As many in the history museum community look to our institutions to be more present in contemporary social issues—and wonder why they don’t—this issue of trust keeps coming up. In short, a number of studies since the late 1990s have discovered that American (and British) audiences have a great deal of trust in museums. I’ll get to that in a minute, but in the question of why don’t history museums engage in controversial topics, the point ends up being that we defer to a cautious approach so as not to (among other things) break the trust the public has in us. Fair enough. Considering the numerous ways an institution needs to approach change—leadership, funding, interpretive mission, metrics of success, stakeholder buy-in—getting to a point where trust is tested is a long haul indeed.
What is the nature of trust that these studies uncover?
The (British) Museum Association report states it most succinctly: museums are perceived to be “guardians of factual information…presenting all sides of the story,” as opposed to other institutions (like the academy, politicians, journalism) that “are seen as biased and operating under agendas.” Further, museums are perceived to have a core function of collecting, preserving, and presenting history and culture. Deviations from that core mission—particularly in attempts to address “controversial” topics—are seen as capitulations to subjectivity and illegitimate political concerns. Artifacts, images, buildings, landscapes all strike visitors as unvarnished truth, “unbiased and non-politically driven information.” This perception of museums as telling unbiased stories works in tandem with the sense that museum-goers want a family friendly, enjoyable and educational, day out. No one wants to have a day with the family and be annoyed by a difficult topic. Even I agree you shouldn’t do that to a visitor.
There is a critical miscommunication on the matter of trust and objectivity. When visitors think of trust and objectivity they think they’re getting unmediated truth. When professionals think of objectivity we think that we are handling historical material with good disciplinary standards. These are two different things. Professionals should know the difference.
Objectivity (the professional historian kind) and a subjective interpretive voice can be one and the same, and we already do it. Museums educators and curators make interpretive decisions from the topic of an exhibit, the nature of a special event, and from the moment we select one artifact and then put another next to it. All these decisions are subjective in some way or another. As historians, we should not be lulled into self-satisfaction about our own objectivity because our audience does not understand how history works.
When we hear our audience say that we are trustworthy because we present unvarnished facts, what I hear is that we are telling the audience something they already agree with. In the intellectual economy of our time, disagreement with a topic or theme is equated with the illegitimacy of that topic or theme. Hearing something you don’t agree with signifies—according to the respondents in this Reach Advisors survey—that a museum has capitulated to political correctness, or engaging in a whitewashing of history.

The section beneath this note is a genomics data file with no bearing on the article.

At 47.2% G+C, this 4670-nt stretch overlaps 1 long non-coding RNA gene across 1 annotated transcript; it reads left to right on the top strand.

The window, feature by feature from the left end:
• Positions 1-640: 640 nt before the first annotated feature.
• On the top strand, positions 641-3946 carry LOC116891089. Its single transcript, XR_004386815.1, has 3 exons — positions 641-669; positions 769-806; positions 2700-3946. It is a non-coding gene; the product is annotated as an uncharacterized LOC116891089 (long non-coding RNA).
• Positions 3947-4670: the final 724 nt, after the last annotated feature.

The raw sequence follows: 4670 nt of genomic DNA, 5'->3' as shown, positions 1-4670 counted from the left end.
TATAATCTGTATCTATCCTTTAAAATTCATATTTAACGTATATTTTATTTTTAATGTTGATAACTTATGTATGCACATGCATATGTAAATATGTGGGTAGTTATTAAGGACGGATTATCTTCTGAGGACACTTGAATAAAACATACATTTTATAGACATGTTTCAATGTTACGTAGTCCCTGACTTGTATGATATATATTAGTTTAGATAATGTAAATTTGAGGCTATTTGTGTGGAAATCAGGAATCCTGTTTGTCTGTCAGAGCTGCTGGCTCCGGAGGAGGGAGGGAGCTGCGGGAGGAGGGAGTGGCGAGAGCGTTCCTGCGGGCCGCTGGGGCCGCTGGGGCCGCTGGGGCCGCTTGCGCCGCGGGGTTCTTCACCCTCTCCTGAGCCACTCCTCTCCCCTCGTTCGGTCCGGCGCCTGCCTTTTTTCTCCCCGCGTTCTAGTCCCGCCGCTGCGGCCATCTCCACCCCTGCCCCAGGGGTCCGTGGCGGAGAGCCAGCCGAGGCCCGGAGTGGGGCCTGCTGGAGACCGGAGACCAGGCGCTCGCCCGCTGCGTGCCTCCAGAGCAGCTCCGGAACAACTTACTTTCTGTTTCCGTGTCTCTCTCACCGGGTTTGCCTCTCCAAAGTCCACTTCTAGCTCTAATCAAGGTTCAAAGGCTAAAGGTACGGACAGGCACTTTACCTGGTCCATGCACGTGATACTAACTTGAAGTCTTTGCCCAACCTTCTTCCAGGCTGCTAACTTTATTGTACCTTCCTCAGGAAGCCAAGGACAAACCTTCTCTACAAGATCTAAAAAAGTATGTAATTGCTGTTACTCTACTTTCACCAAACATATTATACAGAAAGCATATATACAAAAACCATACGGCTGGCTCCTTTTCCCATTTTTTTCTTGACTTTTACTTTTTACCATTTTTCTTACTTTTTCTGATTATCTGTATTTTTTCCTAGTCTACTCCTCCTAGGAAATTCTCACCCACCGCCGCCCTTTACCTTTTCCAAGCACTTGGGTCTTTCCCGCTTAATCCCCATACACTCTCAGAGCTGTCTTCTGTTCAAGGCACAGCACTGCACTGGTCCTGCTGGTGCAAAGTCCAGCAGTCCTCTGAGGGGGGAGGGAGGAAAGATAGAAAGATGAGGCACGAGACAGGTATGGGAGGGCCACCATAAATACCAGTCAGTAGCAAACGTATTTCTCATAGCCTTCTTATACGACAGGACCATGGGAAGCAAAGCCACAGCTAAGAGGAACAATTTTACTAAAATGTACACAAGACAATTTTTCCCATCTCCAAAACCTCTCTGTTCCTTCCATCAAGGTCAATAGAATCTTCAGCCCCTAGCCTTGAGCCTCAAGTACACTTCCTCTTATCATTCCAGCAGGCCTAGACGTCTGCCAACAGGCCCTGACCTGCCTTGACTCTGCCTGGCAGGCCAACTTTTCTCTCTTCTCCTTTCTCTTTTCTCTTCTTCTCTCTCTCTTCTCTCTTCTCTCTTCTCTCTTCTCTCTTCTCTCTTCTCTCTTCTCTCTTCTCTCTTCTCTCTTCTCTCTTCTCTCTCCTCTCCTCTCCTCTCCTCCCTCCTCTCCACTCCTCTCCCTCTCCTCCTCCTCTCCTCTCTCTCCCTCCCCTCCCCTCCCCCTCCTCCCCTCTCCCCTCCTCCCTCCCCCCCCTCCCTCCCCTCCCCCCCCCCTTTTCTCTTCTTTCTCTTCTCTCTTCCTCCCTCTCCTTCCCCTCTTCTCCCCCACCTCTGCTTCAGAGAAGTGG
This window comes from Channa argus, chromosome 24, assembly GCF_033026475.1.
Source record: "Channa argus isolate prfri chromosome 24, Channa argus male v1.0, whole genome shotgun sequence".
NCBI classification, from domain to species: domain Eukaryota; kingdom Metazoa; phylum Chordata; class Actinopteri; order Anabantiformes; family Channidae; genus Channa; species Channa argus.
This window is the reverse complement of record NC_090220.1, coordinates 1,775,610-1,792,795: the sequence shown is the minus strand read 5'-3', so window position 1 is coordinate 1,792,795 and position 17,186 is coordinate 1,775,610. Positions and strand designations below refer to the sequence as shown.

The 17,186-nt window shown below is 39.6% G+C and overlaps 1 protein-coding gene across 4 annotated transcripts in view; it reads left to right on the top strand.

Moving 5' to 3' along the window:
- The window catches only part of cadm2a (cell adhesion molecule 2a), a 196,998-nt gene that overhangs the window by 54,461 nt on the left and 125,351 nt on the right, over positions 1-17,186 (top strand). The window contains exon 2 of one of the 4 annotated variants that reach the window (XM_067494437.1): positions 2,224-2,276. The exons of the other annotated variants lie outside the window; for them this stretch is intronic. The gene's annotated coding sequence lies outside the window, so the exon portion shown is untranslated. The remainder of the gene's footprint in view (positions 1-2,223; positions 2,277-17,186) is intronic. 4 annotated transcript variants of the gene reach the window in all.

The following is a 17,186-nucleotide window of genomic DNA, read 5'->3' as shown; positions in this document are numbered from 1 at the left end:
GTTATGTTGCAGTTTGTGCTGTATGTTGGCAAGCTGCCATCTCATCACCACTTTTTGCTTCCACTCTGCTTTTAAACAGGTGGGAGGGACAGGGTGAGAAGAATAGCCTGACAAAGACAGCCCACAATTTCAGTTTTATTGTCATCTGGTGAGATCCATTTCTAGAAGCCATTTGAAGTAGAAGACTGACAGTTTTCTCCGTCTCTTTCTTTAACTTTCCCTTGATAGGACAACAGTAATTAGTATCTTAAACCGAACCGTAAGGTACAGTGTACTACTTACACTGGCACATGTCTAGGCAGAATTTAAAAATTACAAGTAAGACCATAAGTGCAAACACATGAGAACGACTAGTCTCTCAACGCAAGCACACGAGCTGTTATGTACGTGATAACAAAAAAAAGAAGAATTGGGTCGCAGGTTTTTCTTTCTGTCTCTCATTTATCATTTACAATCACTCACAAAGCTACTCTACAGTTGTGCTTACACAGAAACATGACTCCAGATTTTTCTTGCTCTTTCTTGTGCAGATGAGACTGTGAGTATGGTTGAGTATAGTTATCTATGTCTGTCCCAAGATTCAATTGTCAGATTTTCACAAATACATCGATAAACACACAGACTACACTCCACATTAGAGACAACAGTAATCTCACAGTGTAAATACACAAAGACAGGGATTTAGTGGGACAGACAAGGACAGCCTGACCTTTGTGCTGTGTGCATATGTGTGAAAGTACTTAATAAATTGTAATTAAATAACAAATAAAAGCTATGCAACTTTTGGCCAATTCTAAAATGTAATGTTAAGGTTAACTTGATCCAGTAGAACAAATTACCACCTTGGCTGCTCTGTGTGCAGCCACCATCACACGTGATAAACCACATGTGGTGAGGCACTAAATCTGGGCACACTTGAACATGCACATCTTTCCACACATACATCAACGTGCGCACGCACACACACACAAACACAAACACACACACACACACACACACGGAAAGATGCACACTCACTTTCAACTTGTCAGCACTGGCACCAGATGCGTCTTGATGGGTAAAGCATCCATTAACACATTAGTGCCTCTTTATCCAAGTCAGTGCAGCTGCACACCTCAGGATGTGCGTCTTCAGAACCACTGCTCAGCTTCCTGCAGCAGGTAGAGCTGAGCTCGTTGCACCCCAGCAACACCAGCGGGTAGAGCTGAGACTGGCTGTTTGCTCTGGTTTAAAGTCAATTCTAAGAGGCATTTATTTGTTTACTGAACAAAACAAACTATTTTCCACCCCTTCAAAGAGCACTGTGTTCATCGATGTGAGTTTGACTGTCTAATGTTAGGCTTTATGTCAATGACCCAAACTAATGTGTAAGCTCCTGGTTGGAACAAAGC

So we tell consensus histories that please the majority of our audiences. (Again, nothing wrong with that.) We operate in a medium that uses mid-twentieth century ideas of objectivity, tells consensus histories, with battlefields and historic homes and farms of white folks, and using interpretive methods tuned to a pre-Internet age. This is considered mission-focused work. Step outside of these bounds and we are charged with being political, distorting history, and being untrustworthy.
The thing is… I can do an exhibit on the Confederate flag that prioritizes its use as an object of intimidation and fear in the Twentieth Century. It will have a voice and a point of view. It will overlook some people’s opinions while elevating others. It will be rigorously objective and factual. And it will be condemned for telling only one side of the story. My larger question is this… how do we transition from our present status as trusted institutions because of a perception of objectivity regarding a narrow interpretive mission, to a place where the audience trusts us for our ability to occasionally handle difficult topics in a trustworthy fashion?
Figuring this out is important, because we’re approaching a time when increasing numbers of our audience are skeptical of the narrow interpretive mission we presently offer.
This conversation needs to be informed by systematic audience surveys on visitors to Civil War sites. We know nothing now.
This is a long process and for many reasons a slow one. Change requires, uh, trust building between institutions, existing stakeholders, and potential audiences.
Dramatic changes in institutional missions will do more harm than good. I think a slow introduction of special events, perhaps funded by special grants, would be a good start. The discussions in that Reach Advisors survey offer great guidance.
I’m not nearly as radical and disruptive as all this makes me seem. My museum in the future will have plenty of family friendly educational programs. After all, getting them young makes them “museum advocates” for life.